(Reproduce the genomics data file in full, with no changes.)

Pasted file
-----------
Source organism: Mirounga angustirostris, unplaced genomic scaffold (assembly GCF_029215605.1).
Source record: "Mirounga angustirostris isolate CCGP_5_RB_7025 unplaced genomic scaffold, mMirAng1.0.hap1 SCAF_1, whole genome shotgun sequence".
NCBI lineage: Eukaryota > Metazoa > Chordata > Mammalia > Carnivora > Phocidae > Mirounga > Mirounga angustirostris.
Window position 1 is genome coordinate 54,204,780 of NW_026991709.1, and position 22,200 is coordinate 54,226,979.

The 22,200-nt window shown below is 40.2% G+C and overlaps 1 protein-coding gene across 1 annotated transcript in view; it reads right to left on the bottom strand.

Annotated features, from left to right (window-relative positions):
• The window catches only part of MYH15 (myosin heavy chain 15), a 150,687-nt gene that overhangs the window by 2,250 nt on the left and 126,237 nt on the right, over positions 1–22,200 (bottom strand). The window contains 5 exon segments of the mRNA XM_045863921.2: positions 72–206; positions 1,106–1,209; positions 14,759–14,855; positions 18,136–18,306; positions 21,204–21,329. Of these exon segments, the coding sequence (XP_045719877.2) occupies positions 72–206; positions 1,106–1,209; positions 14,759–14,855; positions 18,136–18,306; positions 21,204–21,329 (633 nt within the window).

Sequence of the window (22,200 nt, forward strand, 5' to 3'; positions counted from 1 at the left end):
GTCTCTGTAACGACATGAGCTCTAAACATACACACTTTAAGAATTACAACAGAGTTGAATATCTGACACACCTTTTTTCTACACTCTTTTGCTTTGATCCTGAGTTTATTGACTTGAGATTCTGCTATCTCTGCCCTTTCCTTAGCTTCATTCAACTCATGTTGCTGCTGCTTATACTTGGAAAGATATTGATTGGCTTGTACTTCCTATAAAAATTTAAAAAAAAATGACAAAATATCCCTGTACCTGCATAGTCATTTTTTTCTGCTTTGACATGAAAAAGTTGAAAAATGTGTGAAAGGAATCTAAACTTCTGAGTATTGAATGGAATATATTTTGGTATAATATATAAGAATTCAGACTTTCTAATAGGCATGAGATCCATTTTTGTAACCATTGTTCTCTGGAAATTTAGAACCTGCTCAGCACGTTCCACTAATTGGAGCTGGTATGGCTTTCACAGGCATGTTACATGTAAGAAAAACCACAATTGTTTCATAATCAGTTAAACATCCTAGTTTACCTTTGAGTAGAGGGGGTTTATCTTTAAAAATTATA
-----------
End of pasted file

Source organism: Mirounga angustirostris, unplaced genomic scaffold (assembly GCF_029215605.1).
Source record: "Mirounga angustirostris isolate CCGP_5_RB_7025 unplaced genomic scaffold, mMirAng1.0.hap1 SCAF_1, whole genome shotgun sequence".
NCBI lineage: Eukaryota > Metazoa > Chordata > Mammalia > Carnivora > Phocidae > Mirounga > Mirounga angustirostris.
Window position 1 is genome coordinate 54,204,780 of NW_026991709.1, and position 22,200 is coordinate 54,226,979.

The 22,200-nt window shown below is 40.2% G+C and overlaps 1 protein-coding gene across 1 annotated transcript in view; it reads right to left on the bottom strand.

Annotated features, from left to right (window-relative positions):
• The window catches only part of MYH15 (myosin heavy chain 15), a 150,687-nt gene that overhangs the window by 2,250 nt on the left and 126,237 nt on the right, over positions 1–22,200 (bottom strand). The window contains 5 exon segments of the mRNA XM_045863921.2: positions 72–206; positions 1,106–1,209; positions 14,759–14,855; positions 18,136–18,306; positions 21,204–21,329. Of these exon segments, the coding sequence (XP_045719877.2) occupies positions 72–206; positions 1,106–1,209; positions 14,759–14,855; positions 18,136–18,306; positions 21,204–21,329 (633 nt within the window).

Sequence of the window (22,200 nt, forward strand, 5' to 3'; positions counted from 1 at the left end):
GTCTCTGTAACGACATGAGCTCTAAACATACACACTTTAAGAATTACAACAGAGTTGAATATCTGACACACCTTTTTTCTACACTCTTTTGCTTTGATCCTGAGTTTATTGACTTGAGATTCTGCTATCTCTGCCCTTTCCTTAGCTTCATTCAACTCATGTTGCTGCTGCTTATACTTGGAAAGATATTGATTGGCTTGTACTTCCTATAAAAATTTAAAAAAAAATGACAAAATATCCCTGTACCTGCATAGTCATTTTTTTCTGCTTTGACATGAAAAAGTTGAAAAATGTGTGAAAGGAATCTAAACTTCTGAGTATTGAATGGAATATATTTTGGTATAATATATAAGAATTCAGACTTTCTAATAGGCATGAGATCCATTTTTGTAACCATTGTTCTCTGGAAATTTAGAACCTGCTCAGCACGTTCCACTAATTGGAGCTGGTATGGCTTTCACAGGCATGTTACATGTAAGAAAAACCACAATTGTTTCATAATCAGTTAAACATCCTAGTTTACCTTTGAGTAGAGGGGGTTTATCTTTAAAAATTATA